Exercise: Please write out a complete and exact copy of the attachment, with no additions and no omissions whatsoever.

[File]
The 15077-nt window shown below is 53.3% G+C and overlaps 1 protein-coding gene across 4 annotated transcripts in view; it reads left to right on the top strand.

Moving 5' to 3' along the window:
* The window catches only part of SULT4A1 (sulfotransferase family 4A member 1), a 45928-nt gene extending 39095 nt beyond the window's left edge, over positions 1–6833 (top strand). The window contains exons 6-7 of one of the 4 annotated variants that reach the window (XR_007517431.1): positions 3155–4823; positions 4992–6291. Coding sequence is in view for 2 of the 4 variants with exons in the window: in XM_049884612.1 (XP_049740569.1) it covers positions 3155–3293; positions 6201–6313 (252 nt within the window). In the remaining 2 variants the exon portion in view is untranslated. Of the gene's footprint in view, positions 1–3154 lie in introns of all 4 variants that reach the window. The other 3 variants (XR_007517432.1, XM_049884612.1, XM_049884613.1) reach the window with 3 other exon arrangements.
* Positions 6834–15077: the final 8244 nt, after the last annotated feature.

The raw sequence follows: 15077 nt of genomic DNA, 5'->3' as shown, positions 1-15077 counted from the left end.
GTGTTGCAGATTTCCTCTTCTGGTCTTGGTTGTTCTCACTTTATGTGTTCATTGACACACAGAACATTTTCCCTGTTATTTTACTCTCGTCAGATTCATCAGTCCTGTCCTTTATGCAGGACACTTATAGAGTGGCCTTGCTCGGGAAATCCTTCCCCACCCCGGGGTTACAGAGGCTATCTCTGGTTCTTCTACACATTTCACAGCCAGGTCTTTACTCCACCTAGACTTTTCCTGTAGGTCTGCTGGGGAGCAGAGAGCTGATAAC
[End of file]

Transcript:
The 15077-nt window shown below is 53.3% G+C and overlaps 1 protein-coding gene across 4 annotated transcripts in view; it reads left to right on the top strand.

Moving 5' to 3' along the window:
* The window catches only part of SULT4A1 (sulfotransferase family 4A member 1), a 45928-nt gene extending 39095 nt beyond the window's left edge, over positions 1–6833 (top strand). The window contains exons 6-7 of one of the 4 annotated variants that reach the window (XR_007517431.1): positions 3155–4823; positions 4992–6291. Coding sequence is in view for 2 of the 4 variants with exons in the window: in XM_049884612.1 (XP_049740569.1) it covers positions 3155–3293; positions 6201–6313 (252 nt within the window). In the remaining 2 variants the exon portion in view is untranslated. Of the gene's footprint in view, positions 1–3154 lie in introns of all 4 variants that reach the window. The other 3 variants (XR_007517432.1, XM_049884612.1, XM_049884613.1) reach the window with 3 other exon arrangements.
* Positions 6834–15077: the final 8244 nt, after the last annotated feature.

The raw sequence follows: 15077 nt of genomic DNA, 5'->3' as shown, positions 1-15077 counted from the left end.
GTGTTGCAGATTTCCTCTTCTGGTCTTGGTTGTTCTCACTTTATGTGTTCATTGACACACAGAACATTTTCCCTGTTATTTTACTCTCGTCAGATTCATCAGTCCTGTCCTTTATGCAGGACACTTATAGAGTGGCCTTGCTCGGGAAATCCTTCCCCACCCCGGGGTTACAGAGGCTATCTCTGGTTCTTCTACACATTTCACAGCCAGGTCTTTACTCCACCTAGACTTTTCCTGTAGGTCTGCTGGGGAGCAGAGAGCTGATAAC